Home Theater

5 Tips to Design High-Performance Outdoor Audio Systems

Using dual subwoofers, asking the right questions of the client about performance needs, and setting gain limits so as not to disturb the neighbors are among the tips to building great outdoor audio setups for clients.

·

Read full article.

1 Comments
Posted by jrbishop on May 15, 2018

Greetings Bill,
Years ago, I represented Terra in New England, and I loved the sound. I now live in York Beach, which most Mainers consider a Boston suburb, so as a fake Mainer, I figured I’d chime in on your nicely done article.
My Rep firm is high end, custom, and cinema centric (Barco, Stewart Filmscreen, ACURUS, AcousticSmart, Planar, Vitrea, Torus etc; and now, full disclosure, I also work as a consultant with the James Loudspeaker Company as their Director Architectural Audio Services. So, I’ve been working on some of the same challenges your piece addresses.

The issue you raise regarding inverse square law is fundamental to any good sound system design. I used it in a cinema sound project for JLS in the usual way; speaker sensitivity in 1W/1m terms plus power handling in dB, and then distance calcs to the ‘Reference Listening Position’, or RLP. In outdoor design it’s a little more complicated, especially when using distributed satellite-subwoofer designs. In discrete or 2 channel full range design you have the problem as illustrated, very loud near the speaker with 12 to 24dB level drops in only 2 to 4 distance ‘doublings’, only 16’ away. I prefer higher density distributed channel designs where in the same space two large speakers would cover, we use 8 directional satellites with a couple distributed sub locations. The benefit is that the blending of small sats doesn’t behave exactly like a single point source. I can’t say they behave like a cylindrical wave front, for only a 3dB loss per doubling of distance, but it is similar. It is far less lossy, and of course you get perfectly even coverage within the array. Stereo content always sounds best, and in these configurations we use the L-R-L-R channel assignment method. All of this greatly improves level uniformity over the coverage space, and greatly reduces the adjacent property noise issue.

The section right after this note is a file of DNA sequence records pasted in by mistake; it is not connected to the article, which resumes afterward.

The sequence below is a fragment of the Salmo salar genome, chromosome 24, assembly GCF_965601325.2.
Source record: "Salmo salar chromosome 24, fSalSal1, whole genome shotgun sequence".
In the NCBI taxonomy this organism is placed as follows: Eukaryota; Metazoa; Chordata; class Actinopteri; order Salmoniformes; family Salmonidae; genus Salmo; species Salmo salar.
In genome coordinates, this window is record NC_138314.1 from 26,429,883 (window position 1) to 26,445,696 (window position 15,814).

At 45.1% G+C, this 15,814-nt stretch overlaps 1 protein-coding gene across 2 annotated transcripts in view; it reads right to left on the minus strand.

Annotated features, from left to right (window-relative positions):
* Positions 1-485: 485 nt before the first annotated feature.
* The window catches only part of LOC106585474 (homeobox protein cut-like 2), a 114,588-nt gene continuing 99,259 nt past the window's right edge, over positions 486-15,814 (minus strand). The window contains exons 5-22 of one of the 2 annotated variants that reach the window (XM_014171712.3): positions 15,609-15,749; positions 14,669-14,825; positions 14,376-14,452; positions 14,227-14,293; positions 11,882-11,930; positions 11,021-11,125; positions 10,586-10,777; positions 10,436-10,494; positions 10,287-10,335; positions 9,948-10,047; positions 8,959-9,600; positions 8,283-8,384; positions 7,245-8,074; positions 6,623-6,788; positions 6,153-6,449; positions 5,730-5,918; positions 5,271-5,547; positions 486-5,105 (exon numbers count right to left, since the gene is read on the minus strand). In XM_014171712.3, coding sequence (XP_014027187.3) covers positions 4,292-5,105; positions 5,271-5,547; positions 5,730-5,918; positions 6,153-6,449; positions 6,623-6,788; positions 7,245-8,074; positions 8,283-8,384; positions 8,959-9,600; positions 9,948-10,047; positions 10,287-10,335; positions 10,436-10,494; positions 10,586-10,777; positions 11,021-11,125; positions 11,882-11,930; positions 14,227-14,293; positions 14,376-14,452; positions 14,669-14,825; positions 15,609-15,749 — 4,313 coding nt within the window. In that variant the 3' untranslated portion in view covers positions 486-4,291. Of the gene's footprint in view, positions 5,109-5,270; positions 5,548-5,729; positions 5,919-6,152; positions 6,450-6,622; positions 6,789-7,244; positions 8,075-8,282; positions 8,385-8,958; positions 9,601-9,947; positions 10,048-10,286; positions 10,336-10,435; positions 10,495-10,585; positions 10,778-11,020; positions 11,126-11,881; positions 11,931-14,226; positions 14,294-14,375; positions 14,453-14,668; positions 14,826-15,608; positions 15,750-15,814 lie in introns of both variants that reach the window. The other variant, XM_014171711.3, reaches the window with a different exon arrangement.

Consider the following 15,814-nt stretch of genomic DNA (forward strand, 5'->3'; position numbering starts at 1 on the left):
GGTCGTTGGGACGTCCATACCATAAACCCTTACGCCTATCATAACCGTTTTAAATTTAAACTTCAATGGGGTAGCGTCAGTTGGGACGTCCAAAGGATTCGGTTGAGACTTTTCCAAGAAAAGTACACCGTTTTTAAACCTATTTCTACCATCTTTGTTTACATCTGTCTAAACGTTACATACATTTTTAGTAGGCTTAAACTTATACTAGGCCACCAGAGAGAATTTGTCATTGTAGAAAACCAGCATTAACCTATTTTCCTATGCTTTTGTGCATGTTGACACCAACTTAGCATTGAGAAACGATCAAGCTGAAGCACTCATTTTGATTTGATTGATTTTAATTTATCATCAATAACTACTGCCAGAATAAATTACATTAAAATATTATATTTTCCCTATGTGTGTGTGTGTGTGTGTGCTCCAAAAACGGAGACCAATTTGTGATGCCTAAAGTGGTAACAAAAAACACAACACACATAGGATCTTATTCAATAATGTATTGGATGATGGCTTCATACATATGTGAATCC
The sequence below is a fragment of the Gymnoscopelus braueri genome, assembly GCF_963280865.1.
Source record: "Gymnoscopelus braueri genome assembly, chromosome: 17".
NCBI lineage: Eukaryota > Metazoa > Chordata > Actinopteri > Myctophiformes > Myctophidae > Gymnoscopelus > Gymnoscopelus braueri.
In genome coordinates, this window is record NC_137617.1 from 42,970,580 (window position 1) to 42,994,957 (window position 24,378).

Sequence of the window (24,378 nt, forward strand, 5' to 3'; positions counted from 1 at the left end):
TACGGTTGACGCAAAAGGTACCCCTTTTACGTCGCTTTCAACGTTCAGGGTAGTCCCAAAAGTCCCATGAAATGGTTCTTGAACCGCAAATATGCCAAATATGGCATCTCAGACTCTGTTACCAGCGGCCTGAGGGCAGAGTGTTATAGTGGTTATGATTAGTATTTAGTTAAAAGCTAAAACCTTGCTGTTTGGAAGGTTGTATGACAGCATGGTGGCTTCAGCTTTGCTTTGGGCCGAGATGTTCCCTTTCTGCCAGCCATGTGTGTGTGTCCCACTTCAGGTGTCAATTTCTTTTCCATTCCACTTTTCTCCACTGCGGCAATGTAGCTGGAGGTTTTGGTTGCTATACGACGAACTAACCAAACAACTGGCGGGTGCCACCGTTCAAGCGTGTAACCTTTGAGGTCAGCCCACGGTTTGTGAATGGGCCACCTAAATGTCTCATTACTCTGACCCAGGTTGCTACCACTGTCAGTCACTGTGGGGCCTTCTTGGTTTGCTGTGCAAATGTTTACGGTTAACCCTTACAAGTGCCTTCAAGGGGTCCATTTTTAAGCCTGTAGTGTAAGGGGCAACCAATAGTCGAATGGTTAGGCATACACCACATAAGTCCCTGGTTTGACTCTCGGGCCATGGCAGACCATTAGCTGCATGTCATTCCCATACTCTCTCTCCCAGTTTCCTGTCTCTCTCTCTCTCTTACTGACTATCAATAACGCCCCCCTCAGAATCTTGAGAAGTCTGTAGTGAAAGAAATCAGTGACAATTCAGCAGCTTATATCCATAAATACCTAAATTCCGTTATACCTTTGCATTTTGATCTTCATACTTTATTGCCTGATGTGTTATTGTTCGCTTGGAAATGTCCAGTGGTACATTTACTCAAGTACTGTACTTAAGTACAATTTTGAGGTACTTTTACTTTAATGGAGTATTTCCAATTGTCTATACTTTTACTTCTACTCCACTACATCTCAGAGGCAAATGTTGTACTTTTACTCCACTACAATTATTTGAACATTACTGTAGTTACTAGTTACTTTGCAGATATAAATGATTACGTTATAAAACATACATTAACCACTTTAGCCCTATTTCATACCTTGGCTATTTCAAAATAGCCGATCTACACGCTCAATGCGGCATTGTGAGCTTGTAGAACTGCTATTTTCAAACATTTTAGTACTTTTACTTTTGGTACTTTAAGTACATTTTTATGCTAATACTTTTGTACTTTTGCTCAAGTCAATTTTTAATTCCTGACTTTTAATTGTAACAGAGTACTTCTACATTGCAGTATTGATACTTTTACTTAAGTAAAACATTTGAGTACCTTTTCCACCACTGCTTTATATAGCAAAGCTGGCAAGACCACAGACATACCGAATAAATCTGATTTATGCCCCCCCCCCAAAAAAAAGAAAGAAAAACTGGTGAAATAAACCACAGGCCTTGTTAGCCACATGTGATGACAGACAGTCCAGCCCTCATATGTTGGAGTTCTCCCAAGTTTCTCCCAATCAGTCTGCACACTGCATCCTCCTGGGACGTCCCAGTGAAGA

For outdoor cinema sound we use standard modern indoor design techniques. Conventional direct radiating satellites are used in the surround layer, with matching under eave, trellis, or tree mounts for the elevation speakers. Multiple subs are used for even bass uniformity and intensity. James Loudspeaker even made a full size patio immersive audio pergola in the aluminum channel used for many of their enclosures. It was configured as an ATMOS/AURO compatible array. Specially priced at only $100K!

Do these things and the great outdoors get even greater.
It is a wonderful way to enjoy Maine, most of the time!
Cheers, 

1 Comments
Posted by jrbishop on May 15, 2018

Greetings Bill,
Years ago, I represented Terra in New England, and I loved the sound. I now live in York Beach, which most Mainers consider a Boston suburb, so as a fake Mainer, I figured I’d chime in on your nicely done article.
My Rep firm is high end, custom, and cinema centric (Barco, Stewart Filmscreen, ACURUS, AcousticSmart, Planar, Vitrea, Torus etc; and now, full disclosure, I also work as a consultant with the James Loudspeaker Company as their Director Architectural Audio Services. So, I’ve been working on some of the same challenges your piece addresses.

The issue you raise regarding inverse square law is fundamental to any good sound system design. I used it in a cinema sound project for JLS in the usual way; speaker sensitivity in 1W/1m terms plus power handling in dB, and then distance calcs to the ‘Reference Listening Position’, or RLP. In outdoor design it’s a little more complicated, especially when using distributed satellite-subwoofer designs. In discrete or 2 channel full range design you have the problem as illustrated, very loud near the speaker with 12 to 24dB level drops in only 2 to 4 distance ‘doublings’, only 16’ away. I prefer higher density distributed channel designs where in the same space two large speakers would cover, we use 8 directional satellites with a couple distributed sub locations. The benefit is that the blending of small sats doesn’t behave exactly like a single point source. I can’t say they behave like a cylindrical wave front, for only a 3dB loss per doubling of distance, but it is similar. It is far less lossy, and of course you get perfectly even coverage within the array. Stereo content always sounds best, and in these configurations we use the L-R-L-R channel assignment method. All of this greatly improves level uniformity over the coverage space, and greatly reduces the adjacent property noise issue.

For outdoor cinema sound we use standard modern indoor design techniques. Conventional direct radiating satellites are used in the surround layer, with matching under eave, trellis, or tree mounts for the elevation speakers. Multiple subs are used for even bass uniformity and intensity. James Loudspeaker even made a full size patio immersive audio pergola in the aluminum channel used for many of their enclosures. It was configured as an ATMOS/AURO compatible array. Specially priced at only $100K!

Do these things and the great outdoors get even greater.
It is a wonderful way to enjoy Maine, most of the time!
Cheers,